In some corners of academia there is unwarranted hostility towards evolutionary psychology.

The standard explanation for this is the moralistic fallacy: people don't like evopsych's conclusions, so they reject the discipline.

I think this is right, but not the whole story.
Evolutionary psychology is a limit on people's power.

If human psychology isn't a totally blank canvas for society and individuals to construct, then this gives them less ability to say "this is how society and individuals should be, and this is how we're going to make them so".
(This is also a variant of the moralistic fallacy, but not the one commonly cited.

The common one says people object to evopsych because of specific conclusions it reaches, eg on gender.

I'm saying that people also object irrespective of the specific conclusions reached.
Read 4 tweets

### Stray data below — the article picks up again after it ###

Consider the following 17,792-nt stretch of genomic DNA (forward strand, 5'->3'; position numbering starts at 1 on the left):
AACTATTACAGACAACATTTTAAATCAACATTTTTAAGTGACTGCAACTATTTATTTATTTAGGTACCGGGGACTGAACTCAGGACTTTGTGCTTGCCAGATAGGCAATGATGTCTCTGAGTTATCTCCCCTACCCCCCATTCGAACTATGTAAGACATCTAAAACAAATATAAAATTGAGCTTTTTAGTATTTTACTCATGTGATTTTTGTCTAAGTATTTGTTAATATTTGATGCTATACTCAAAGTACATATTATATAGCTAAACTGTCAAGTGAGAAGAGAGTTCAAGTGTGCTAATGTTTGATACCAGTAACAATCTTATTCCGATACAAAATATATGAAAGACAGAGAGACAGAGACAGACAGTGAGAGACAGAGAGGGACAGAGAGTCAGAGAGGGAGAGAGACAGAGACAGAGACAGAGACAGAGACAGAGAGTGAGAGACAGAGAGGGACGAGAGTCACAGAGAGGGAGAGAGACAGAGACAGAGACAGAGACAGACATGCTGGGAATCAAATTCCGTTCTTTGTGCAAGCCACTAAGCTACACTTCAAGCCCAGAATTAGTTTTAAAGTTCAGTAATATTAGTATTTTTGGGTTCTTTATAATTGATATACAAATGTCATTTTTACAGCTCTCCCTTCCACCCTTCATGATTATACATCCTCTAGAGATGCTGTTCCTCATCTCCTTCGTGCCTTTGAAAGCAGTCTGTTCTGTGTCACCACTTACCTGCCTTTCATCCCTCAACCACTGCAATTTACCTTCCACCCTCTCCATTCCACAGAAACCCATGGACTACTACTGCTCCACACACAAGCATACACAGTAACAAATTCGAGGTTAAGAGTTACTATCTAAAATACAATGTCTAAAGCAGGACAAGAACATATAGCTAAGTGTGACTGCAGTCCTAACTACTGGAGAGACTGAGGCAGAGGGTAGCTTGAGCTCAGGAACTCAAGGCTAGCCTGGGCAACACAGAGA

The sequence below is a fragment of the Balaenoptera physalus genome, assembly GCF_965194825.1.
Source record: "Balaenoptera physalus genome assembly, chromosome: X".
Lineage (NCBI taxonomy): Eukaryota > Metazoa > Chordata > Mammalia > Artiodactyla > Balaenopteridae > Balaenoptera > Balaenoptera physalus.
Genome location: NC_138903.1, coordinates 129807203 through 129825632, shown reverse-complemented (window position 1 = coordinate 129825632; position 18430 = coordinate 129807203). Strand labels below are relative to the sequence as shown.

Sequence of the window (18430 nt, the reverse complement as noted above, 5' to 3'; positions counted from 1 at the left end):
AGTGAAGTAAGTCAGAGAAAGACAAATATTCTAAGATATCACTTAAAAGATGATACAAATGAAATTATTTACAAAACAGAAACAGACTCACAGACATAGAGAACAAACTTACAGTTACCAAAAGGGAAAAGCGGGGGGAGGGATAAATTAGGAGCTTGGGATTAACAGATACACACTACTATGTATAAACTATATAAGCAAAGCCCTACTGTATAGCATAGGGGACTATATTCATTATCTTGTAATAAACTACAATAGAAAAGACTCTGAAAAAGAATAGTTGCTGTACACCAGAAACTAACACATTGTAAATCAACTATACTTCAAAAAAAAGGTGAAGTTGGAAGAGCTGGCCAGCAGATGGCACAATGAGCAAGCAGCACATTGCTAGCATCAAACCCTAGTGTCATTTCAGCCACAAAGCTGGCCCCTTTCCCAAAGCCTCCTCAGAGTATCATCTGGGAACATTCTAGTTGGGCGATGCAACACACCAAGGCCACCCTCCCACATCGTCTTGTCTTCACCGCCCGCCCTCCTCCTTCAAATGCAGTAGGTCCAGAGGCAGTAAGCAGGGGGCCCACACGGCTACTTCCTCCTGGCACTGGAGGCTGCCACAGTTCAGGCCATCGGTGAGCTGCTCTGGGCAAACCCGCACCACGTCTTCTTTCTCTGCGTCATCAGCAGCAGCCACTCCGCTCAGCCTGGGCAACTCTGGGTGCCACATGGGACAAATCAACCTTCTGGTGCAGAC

14 Nov
There are people people outraged that the US military has NOT intervened in some conflict around the world – eg Syria, Armenia, Ethiopia – as if the US has an obligation to concern itself with things going on half way across the planet and fight wars on other peoples' behalf
This view seemd absurd even on the assumption that we can reliably predict that US military intervention would improve things.

Why is the US obligated to be altruistic?
But in reality, that assumption is highly dubious, making this outrage even more absurd.

Has the sprawling violence the US inflicts on the world in the name of being the global policeman really been a net benefit to the world?